The surf rock show you need to see in Las Vegas on Wednesday

If you knew the sounds that first shaped Shana Cleveland, it would surprise you.

Based solely on listening to the music she makes with her band La Luz (“the Light” in Spanish), it would be natural to assume that Cleveland subsisted solely on surf rock and songs from the Eisenhower era early on. Turns out, though, that’s actually a lot closer to what she listens to now. Her most recent discovery, in fact, she says, is a band she found through Mississippi Records’ mixtape series called the Aquatones, a doo-wop group from the ’50s.

Growing up in Michigan, says the singer and guitarist who helped sculpt the satisfying surf rock sound of La Luz, she was drawn to decidedly different acts of another era, each from separate ends of the spectrum and whose influence can be hardly heard today in the music of La Luz.

“When I was really young, I listened to a lot of newer soul music,” she recalls. “I would VHS R&B music videos, like SWV, TLC, stuff like that. I think when I got to high school I started listening to grunge music, so it was kind of like a big switch. I went from R&B music to all of the sudden really getting into the rock ’n’ roll that was really popular. Some of it was really bad. But some of it was Nirvana and Smashing Pumpkins and stuff like that.”

That last part is harder to reconcile, mostly just from the distinctive reverb-soaked guitar sound that Cleveland seems to favor these days. None of those distorted influences appear to have made their way into the band’s music. Now while granted, some fuzz has been added to the guitars on “Weirdo Shrine,” the band’s latest effort, that was reportedly at the behest of her friend and former tourmate, Ty Segall, who recorded the record. But even then, it’s very slight.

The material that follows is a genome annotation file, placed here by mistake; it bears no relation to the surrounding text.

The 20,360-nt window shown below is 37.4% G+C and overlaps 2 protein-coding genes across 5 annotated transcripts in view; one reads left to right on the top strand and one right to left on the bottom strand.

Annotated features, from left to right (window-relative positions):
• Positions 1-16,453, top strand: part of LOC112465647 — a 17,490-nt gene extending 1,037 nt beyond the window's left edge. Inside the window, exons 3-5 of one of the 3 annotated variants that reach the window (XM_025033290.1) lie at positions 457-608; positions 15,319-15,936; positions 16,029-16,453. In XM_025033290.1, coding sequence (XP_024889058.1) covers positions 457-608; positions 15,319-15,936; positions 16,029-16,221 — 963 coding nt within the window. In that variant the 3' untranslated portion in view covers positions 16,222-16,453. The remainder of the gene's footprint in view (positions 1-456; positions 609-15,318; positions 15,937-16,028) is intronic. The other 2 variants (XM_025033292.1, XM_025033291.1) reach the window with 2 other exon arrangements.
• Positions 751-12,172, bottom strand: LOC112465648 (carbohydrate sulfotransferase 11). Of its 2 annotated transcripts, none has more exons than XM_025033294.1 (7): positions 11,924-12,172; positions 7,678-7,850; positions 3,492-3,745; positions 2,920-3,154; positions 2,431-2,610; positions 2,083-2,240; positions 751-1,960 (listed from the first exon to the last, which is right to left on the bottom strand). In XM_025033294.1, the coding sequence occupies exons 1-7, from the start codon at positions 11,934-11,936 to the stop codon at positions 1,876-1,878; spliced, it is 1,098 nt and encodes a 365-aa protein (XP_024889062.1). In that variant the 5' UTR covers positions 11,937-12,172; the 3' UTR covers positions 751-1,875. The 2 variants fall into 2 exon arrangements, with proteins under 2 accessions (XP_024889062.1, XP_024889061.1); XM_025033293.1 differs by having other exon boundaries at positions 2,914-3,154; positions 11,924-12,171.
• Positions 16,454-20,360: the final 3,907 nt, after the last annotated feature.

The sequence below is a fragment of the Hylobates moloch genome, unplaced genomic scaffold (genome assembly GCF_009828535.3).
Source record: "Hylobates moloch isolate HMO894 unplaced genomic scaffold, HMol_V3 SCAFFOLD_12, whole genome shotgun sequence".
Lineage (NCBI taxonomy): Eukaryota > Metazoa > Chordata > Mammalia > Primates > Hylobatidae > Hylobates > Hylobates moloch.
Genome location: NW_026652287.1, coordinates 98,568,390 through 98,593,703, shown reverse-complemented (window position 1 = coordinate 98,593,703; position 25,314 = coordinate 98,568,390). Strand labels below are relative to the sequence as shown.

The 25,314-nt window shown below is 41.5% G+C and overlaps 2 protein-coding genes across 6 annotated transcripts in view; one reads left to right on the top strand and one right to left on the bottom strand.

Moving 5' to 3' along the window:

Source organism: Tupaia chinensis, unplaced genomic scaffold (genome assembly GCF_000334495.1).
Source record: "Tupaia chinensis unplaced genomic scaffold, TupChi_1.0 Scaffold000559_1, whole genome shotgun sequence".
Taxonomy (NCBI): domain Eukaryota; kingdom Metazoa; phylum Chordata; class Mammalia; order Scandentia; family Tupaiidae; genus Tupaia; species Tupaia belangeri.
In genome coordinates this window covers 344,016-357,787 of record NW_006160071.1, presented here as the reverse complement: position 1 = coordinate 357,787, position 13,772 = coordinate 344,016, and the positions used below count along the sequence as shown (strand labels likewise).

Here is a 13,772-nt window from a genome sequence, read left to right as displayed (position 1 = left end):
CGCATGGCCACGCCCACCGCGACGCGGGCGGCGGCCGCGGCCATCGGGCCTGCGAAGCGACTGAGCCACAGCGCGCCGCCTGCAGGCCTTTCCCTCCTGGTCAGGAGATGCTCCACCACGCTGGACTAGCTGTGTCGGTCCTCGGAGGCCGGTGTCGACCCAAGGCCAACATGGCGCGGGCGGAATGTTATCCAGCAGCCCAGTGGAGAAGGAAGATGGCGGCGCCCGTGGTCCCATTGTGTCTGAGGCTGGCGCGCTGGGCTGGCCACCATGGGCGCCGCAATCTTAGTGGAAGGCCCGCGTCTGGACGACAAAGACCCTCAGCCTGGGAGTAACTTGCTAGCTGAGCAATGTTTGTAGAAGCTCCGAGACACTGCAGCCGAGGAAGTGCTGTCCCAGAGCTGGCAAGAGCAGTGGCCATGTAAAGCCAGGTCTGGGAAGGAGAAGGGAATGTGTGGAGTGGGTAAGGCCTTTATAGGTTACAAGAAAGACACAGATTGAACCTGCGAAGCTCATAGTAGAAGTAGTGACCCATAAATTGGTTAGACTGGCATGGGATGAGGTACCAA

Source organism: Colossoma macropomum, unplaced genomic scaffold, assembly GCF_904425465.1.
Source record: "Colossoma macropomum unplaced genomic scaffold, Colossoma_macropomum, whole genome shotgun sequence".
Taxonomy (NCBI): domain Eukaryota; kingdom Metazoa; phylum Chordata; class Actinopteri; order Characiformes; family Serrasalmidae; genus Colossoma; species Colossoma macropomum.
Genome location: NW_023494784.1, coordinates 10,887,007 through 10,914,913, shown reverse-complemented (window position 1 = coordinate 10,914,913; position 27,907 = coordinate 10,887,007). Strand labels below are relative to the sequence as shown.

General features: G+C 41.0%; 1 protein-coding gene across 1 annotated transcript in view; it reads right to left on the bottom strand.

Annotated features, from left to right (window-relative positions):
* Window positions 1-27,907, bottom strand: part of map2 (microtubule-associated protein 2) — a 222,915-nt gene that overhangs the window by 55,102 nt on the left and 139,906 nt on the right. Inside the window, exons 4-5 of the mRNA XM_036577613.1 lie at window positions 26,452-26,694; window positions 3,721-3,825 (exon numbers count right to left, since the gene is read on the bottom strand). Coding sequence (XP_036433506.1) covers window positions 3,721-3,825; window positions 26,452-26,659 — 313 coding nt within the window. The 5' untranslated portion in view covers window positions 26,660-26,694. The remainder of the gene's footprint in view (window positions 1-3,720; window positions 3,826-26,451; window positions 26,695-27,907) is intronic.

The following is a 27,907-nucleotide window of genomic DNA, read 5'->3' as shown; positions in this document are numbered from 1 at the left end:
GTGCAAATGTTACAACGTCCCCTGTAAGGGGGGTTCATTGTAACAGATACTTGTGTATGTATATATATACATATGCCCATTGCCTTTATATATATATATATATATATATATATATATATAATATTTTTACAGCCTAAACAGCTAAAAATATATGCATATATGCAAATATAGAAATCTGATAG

“Yeah, there’s not very much,” Cleveland says in agreement. “I did add it to our live show, and we added it to the album, but yeah, it’s only in, like, three songs, for maybe 10 seconds. For me, I just love the guitar tones from the ’50s and ’60s. I try to not get too much into anything that sounds too modern. That’s just not really what I’m into for guitar. But yeah, I did add a little bit of fuzz. I think that it’s cool. I enjoy it now, but I use it in extreme moderation. I just like to keep it really simple. The guitar stuff I’m most drawn to is always the sound from before those effects were used very much.

“I just kind of have an aversion to effects in general,” she goes on. “I usually just feel like there’s so much you can do with just the guitar and of course a little bit of reverb — like, I’m pretty hooked on the reverb — but other than that, I just really like to keep it simple.